Stormwater. Stormwater pollution is believed to be the greatest source of pollution of the Suncoast’s waterways. Development practices that harden and compact surfaces have caused a 50 percent increase in stormwater runoff flowing into Sarasota Bay, carrying pollutants such as litter, motor oil, gasoline, fertilizers, pesticides, pet wastes, sediments and anything else that can float, dissolve or be swept away by moving water. The most significant challenge at hand is to ensure the appropriate adoption and enforcement of strict numeric nutrient water quality standards mandating regulation of all of the state’s waterways, including manmade canals, ditches and storm water conveyance systems. Litigation by environmental groups, including St. Johns Riverkeeper has successfully forced EPA to take action and enforce the Clean Water Act. Currently the DEP is involved in rulemaking and the litigation continues. There is significant need for additional advocacy at a statewide and local level on this issue, and when the time comes to adopt NNC for the Suncoast’s watersheds, strong advocacy will be critical.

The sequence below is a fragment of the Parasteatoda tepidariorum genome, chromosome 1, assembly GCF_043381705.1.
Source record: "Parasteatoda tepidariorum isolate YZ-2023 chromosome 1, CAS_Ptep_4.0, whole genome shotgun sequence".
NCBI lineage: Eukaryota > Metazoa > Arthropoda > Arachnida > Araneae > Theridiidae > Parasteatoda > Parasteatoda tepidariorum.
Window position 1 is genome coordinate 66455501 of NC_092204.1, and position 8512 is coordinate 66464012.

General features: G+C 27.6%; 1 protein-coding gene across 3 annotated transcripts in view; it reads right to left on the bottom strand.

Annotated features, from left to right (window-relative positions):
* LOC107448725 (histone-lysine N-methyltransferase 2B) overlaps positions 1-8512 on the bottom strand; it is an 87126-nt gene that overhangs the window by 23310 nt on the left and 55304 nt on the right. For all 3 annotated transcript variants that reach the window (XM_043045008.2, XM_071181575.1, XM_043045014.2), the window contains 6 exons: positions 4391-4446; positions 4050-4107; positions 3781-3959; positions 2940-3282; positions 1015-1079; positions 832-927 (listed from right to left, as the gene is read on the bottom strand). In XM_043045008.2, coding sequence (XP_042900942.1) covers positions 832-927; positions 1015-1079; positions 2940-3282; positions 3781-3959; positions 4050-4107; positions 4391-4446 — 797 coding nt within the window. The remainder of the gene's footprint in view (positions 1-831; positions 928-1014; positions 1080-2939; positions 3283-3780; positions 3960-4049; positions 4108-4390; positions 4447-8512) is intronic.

Sewage. The last several decades have brought about dramatic improvements in sewage and wastewater treatment in the Suncoast, but the progress has stalled and threatens to backslide. Aging private septic systems and municipal infrastructure cause significant amounts of sewage to contaminate the watershed. Major sewage spills are on the rise and expected growth in the region will further challenge the effort to balance the area water’s ability to absorb rising nutrient levels. Lax enforcement and insufficient budgeting for maintenance and upgrades are important issues to be addressed.